Passports can symbolize many different things: a remembrance of special trips to other countries, an important piece of identification to carry and protect while traveling, perhaps even an example of a photo one would rather tuck away than present. But to Robert Purvis, a Black man born in South Carolina in 1810, the passport he received in 1834 meant much, much more. Decades later, when he was interviewed at the age of 80 by a Philadelphia newspaper reporter about his life, Purvis stated that the passport he received at age 24 was “one of his choicest treasures.”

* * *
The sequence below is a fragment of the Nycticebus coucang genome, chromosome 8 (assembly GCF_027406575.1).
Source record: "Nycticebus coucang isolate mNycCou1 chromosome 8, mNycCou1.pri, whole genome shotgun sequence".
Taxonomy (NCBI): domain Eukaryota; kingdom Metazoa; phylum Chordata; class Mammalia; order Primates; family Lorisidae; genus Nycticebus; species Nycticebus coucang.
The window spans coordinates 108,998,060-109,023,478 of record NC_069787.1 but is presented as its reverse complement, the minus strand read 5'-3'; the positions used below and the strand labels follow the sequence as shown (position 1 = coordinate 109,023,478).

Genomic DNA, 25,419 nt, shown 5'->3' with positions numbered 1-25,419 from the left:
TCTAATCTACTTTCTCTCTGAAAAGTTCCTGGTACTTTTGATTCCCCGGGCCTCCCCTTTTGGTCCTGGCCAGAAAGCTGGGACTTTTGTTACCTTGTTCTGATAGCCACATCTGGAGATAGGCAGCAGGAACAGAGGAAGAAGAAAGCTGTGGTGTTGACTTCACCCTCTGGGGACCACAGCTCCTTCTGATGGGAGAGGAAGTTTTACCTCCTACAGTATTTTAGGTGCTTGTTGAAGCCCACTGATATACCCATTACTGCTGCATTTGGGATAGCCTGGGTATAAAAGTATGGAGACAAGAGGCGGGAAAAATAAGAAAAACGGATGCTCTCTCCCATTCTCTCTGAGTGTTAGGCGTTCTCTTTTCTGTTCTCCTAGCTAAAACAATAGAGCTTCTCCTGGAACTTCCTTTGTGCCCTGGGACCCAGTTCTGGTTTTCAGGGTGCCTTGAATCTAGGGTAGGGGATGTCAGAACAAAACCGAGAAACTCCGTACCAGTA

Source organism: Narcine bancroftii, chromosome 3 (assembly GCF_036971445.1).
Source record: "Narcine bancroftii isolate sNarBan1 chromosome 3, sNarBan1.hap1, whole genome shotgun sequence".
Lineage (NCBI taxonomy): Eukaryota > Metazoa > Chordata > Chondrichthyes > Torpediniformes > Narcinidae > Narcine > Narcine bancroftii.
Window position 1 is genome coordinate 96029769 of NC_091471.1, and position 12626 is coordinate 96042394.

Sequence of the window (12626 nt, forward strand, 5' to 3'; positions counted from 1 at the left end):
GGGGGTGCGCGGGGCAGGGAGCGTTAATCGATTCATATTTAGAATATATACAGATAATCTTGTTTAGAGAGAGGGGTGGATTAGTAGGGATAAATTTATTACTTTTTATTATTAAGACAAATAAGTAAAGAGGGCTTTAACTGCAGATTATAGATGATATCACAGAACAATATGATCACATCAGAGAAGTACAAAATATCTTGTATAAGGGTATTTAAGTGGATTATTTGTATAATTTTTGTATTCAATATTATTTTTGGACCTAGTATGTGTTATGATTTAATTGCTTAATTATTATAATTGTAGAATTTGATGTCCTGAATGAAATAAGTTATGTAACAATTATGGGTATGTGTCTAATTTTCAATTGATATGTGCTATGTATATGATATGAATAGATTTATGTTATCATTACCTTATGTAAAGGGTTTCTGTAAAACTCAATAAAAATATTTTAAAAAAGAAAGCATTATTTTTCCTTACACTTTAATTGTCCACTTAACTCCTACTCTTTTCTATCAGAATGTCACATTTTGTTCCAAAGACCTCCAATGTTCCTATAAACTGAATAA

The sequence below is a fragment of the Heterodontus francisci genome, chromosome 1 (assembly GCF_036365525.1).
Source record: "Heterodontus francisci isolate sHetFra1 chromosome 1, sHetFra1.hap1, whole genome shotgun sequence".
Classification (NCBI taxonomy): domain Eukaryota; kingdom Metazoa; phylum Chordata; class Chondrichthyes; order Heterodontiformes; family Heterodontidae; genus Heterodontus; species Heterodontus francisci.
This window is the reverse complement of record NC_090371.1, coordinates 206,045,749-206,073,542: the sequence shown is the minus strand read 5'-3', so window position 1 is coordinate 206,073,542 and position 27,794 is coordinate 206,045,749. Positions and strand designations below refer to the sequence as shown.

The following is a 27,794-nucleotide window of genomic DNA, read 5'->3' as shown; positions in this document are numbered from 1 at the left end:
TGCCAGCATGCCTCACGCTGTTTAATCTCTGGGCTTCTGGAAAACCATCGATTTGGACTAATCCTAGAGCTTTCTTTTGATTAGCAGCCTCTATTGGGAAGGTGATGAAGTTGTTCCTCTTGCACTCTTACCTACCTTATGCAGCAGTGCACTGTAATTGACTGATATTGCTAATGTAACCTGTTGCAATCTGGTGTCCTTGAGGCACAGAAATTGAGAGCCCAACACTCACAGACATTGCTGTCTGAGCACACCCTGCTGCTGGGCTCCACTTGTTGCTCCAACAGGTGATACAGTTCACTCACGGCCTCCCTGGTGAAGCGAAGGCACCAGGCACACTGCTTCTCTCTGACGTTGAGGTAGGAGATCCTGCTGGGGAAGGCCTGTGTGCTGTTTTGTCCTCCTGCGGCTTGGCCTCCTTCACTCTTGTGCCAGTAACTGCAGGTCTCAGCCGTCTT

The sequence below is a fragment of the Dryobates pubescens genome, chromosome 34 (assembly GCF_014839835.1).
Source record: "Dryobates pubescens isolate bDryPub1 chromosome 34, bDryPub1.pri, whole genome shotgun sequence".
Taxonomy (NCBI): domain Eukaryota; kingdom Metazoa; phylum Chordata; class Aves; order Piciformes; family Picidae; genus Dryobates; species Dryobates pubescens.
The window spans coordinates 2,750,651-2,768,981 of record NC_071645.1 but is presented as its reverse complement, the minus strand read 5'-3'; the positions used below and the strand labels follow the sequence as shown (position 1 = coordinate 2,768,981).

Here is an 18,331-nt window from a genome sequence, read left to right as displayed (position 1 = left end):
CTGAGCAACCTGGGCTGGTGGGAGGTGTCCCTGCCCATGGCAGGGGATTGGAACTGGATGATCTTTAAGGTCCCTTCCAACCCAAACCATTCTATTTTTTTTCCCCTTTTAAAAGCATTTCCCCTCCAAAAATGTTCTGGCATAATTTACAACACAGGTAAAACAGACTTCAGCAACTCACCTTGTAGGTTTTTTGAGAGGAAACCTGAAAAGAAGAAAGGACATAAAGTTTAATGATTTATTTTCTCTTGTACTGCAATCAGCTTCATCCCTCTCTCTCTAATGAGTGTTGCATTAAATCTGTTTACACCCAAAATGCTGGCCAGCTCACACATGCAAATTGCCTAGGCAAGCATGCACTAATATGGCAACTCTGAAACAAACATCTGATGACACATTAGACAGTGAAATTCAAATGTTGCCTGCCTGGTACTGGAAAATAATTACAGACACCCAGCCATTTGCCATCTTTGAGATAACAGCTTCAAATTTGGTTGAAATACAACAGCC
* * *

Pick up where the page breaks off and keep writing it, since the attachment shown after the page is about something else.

This article explores the stories and importance of Robert Purvis’s passport through State Department records held at the National Archives, as well as accounts that Purvis shared publicly. The narrative reflects the inherent challenges and struggles in Purvis’s life and the lives of other free Black people in the decades leading up to the American Civil War. The passport application also illustrates ideas in that era about the defining characteristics of race as based both on skin color and blood.